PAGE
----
Is Switzerland a Model for Europe? | Europe| News and current affairs from around the continent | DW | 22.06.2005
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Is Switzerland a Model for Europe?

In conversation with DW-WORLD, Swiss author Adolf Muschg, German Academy of Arts president, explains why the EU makes sense, what can be made of the referendums and why the politicians don't want to do what they could.


What can Europe learn from Switzerland?

DW-WORLD: The EU constitution is on the back burner, the financial dispute continues to rage, and whether Tony Blair can solve the crisis in his guise as the next president of the European Council remains very much to be seen. Does Europe have a future?

Adolf Muschg: What we get from Europe is the experience of the boundaries of national politics. The current problems are bigger than the chances of any political government to resolve them.

Europe is not the only answer to globalization, but it is one which can be used to restrict the problems and seen as a means of learning to behave in a cooperative way. Learning from each other has to be a top cross-border priority in Europe. We have an amazing selection of national traditions which can be tested for collective application on a larger scale.

So does that mean that Europe is not having a general crisis of meaning and structure, but has simply arrived at a crossroads?

Adolf Muschg eröffnet das Schillerjahr in der Akademie der Künste

Swiss author, Adolf Muschg

Yes, and that is why I like to call it a cultural project. Europe cannot be defined in economic terms; that is in fact part of the problem it claims to address. When it comes to defining Europe as a historical body, we have to proceed differently. What I mean is that what we call "culture," has to be recognized as a root again.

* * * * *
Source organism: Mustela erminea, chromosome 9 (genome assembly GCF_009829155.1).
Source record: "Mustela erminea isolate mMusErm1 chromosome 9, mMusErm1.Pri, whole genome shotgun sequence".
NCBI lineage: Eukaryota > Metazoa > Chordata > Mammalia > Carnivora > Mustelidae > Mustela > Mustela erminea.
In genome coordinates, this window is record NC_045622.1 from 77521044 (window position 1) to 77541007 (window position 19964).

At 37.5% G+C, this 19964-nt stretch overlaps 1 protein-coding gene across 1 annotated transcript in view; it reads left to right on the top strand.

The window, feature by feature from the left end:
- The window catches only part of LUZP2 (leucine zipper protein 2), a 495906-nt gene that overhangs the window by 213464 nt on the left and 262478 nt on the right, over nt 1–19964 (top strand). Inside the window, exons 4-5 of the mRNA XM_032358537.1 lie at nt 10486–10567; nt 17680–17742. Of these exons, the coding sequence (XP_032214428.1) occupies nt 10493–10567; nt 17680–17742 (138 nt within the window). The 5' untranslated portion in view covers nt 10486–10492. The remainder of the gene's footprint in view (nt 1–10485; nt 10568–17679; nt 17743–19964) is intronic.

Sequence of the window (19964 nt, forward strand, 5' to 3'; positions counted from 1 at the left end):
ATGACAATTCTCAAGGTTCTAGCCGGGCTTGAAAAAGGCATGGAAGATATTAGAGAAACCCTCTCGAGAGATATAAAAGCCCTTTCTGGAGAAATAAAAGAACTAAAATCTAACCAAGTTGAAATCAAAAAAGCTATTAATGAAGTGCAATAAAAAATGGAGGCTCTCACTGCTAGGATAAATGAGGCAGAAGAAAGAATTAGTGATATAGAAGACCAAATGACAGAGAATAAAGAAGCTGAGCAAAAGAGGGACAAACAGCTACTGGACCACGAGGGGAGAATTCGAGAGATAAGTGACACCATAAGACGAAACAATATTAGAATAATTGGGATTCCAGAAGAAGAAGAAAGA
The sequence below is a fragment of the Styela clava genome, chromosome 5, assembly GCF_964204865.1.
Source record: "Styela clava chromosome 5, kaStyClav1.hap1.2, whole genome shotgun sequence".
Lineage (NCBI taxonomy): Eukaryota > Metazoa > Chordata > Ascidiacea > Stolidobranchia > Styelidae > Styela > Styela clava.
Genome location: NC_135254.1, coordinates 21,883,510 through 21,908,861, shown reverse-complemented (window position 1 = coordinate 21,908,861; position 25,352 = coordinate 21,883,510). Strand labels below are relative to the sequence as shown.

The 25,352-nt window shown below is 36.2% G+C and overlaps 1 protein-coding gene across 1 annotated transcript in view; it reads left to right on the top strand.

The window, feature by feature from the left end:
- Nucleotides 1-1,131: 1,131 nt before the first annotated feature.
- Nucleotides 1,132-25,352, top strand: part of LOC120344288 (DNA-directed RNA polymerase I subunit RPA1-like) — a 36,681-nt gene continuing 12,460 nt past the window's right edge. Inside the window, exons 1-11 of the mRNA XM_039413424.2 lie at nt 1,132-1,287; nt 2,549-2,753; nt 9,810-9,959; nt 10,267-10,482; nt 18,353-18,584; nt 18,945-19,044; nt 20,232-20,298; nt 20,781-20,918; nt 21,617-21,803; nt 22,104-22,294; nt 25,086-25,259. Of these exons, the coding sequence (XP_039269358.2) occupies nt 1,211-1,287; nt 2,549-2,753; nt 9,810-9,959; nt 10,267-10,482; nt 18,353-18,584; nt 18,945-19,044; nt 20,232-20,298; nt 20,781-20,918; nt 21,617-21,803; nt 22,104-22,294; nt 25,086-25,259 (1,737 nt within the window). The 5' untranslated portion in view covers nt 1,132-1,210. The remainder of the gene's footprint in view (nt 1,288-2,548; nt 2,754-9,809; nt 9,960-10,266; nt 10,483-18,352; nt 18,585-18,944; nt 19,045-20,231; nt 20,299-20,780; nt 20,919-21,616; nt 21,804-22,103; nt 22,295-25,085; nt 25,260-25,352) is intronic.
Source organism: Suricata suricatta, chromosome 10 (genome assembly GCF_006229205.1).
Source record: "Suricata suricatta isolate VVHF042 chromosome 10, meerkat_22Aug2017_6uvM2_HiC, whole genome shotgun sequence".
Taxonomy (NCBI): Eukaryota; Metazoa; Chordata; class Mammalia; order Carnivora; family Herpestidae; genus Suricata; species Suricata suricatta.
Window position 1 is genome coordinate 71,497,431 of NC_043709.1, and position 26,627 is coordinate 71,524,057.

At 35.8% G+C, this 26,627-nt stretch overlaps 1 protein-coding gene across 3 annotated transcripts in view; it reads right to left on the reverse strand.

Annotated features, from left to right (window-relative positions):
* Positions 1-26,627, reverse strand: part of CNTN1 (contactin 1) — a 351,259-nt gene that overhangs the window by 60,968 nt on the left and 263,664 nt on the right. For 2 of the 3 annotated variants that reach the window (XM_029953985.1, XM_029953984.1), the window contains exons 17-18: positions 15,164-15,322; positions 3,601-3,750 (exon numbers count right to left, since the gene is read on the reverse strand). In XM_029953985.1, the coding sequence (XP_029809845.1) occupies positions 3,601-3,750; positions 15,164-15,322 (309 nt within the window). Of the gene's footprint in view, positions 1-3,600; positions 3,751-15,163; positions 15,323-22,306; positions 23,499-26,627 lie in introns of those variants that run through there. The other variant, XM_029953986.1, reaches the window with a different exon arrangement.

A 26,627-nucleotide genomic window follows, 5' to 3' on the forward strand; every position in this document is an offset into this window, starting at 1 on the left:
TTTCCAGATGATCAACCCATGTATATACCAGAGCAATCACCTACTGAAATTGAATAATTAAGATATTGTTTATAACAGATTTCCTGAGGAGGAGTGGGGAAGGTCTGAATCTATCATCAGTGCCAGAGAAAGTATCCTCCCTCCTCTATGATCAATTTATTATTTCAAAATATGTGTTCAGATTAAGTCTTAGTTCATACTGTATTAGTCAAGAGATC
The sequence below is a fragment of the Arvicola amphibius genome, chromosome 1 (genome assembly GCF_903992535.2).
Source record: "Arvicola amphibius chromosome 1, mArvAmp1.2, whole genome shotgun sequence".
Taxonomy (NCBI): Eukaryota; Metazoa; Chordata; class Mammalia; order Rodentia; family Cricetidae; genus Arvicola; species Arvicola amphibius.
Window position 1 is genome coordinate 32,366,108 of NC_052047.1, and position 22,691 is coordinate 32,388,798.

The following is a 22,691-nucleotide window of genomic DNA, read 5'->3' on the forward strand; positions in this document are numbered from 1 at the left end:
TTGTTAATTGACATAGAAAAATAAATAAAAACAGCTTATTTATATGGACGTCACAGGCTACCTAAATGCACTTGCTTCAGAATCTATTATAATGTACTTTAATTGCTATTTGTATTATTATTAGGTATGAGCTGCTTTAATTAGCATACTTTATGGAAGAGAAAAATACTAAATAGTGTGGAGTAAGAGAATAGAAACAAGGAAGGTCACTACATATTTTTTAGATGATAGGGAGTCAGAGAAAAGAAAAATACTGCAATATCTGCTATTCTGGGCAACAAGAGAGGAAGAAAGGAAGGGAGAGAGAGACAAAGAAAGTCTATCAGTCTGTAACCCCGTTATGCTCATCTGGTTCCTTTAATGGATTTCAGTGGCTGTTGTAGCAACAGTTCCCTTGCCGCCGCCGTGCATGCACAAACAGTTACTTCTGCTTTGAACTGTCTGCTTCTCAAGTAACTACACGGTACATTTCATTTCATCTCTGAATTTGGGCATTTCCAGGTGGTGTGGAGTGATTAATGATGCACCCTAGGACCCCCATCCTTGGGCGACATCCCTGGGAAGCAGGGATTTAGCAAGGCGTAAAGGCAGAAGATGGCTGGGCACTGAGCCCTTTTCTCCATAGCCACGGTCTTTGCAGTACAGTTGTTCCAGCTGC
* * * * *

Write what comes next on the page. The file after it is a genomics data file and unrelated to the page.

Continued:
Switzerland is often held up as a model of somehwhere that different cultures, languages and religions can peacefully co-exist. What should Europe learn from Switzerland?

I certainly wouldn't suggest using Switzerland as a model for Europe. A closer look at Switzerland reveals a less dazzling picture. The coherence was much greater during the two world wars, when Switzerland stood with its back to the rest of the world, trying to keep that back free.

The principle of almost automatically granting minorities a greater presence in representative bodies or giving communities much greater autonomy than they enjoy in Germany, make for domestic competition. And there's not even much need for patriotism.

Should the politicians let "the people" have their say? And why is Switzerland so popular in Europe without even being in the EU? Continue reading here.

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